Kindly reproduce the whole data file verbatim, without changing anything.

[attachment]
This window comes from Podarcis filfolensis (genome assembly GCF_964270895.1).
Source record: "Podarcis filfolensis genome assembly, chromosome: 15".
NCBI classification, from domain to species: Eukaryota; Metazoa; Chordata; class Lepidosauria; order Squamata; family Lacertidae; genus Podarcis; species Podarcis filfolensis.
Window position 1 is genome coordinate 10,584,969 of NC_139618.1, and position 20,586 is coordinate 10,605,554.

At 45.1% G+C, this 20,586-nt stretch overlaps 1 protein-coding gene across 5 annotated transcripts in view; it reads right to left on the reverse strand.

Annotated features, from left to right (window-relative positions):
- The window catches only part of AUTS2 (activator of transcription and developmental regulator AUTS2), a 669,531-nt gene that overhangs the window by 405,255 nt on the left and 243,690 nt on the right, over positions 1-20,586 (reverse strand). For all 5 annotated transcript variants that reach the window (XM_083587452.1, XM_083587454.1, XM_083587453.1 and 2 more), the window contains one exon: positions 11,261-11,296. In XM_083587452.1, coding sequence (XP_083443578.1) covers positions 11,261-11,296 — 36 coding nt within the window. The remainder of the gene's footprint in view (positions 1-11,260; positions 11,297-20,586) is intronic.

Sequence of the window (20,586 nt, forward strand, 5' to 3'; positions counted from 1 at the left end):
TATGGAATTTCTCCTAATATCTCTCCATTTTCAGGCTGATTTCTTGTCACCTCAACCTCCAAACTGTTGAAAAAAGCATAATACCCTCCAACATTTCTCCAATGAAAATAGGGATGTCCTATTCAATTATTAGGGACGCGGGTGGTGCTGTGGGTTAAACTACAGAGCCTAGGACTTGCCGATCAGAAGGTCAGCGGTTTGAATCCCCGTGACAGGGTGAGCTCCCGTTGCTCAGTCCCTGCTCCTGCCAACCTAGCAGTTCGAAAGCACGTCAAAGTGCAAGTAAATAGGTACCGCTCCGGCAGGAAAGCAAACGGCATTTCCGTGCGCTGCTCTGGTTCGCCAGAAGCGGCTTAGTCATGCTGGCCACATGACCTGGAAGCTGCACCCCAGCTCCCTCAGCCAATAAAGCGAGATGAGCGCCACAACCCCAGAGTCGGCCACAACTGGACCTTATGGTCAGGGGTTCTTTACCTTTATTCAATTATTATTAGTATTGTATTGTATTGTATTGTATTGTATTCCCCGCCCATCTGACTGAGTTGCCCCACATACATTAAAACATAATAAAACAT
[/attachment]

This window comes from Podarcis filfolensis (genome assembly GCF_964270895.1).
Source record: "Podarcis filfolensis genome assembly, chromosome: 15".
NCBI classification, from domain to species: Eukaryota; Metazoa; Chordata; class Lepidosauria; order Squamata; family Lacertidae; genus Podarcis; species Podarcis filfolensis.
Window position 1 is genome coordinate 10,584,969 of NC_139618.1, and position 20,586 is coordinate 10,605,554.

At 45.1% G+C, this 20,586-nt stretch overlaps 1 protein-coding gene across 5 annotated transcripts in view; it reads right to left on the reverse strand.

Annotated features, from left to right (window-relative positions):
- The window catches only part of AUTS2 (activator of transcription and developmental regulator AUTS2), a 669,531-nt gene that overhangs the window by 405,255 nt on the left and 243,690 nt on the right, over positions 1-20,586 (reverse strand). For all 5 annotated transcript variants that reach the window (XM_083587452.1, XM_083587454.1, XM_083587453.1 and 2 more), the window contains one exon: positions 11,261-11,296. In XM_083587452.1, coding sequence (XP_083443578.1) covers positions 11,261-11,296 — 36 coding nt within the window. The remainder of the gene's footprint in view (positions 1-11,260; positions 11,297-20,586) is intronic.

Sequence of the window (20,586 nt, forward strand, 5' to 3'; positions counted from 1 at the left end):
TATGGAATTTCTCCTAATATCTCTCCATTTTCAGGCTGATTTCTTGTCACCTCAACCTCCAAACTGTTGAAAAAAGCATAATACCCTCCAACATTTCTCCAATGAAAATAGGGATGTCCTATTCAATTATTAGGGACGCGGGTGGTGCTGTGGGTTAAACTACAGAGCCTAGGACTTGCCGATCAGAAGGTCAGCGGTTTGAATCCCCGTGACAGGGTGAGCTCCCGTTGCTCAGTCCCTGCTCCTGCCAACCTAGCAGTTCGAAAGCACGTCAAAGTGCAAGTAAATAGGTACCGCTCCGGCAGGAAAGCAAACGGCATTTCCGTGCGCTGCTCTGGTTCGCCAGAAGCGGCTTAGTCATGCTGGCCACATGACCTGGAAGCTGCACCCCAGCTCCCTCAGCCAATAAAGCGAGATGAGCGCCACAACCCCAGAGTCGGCCACAACTGGACCTTATGGTCAGGGGTTCTTTACCTTTATTCAATTATTATTAGTATTGTATTGTATTGTATTGTATTGTATTCCCCGCCCATCTGACTGAGTTGCCCCACATACATTAAAACATAATAAAACAT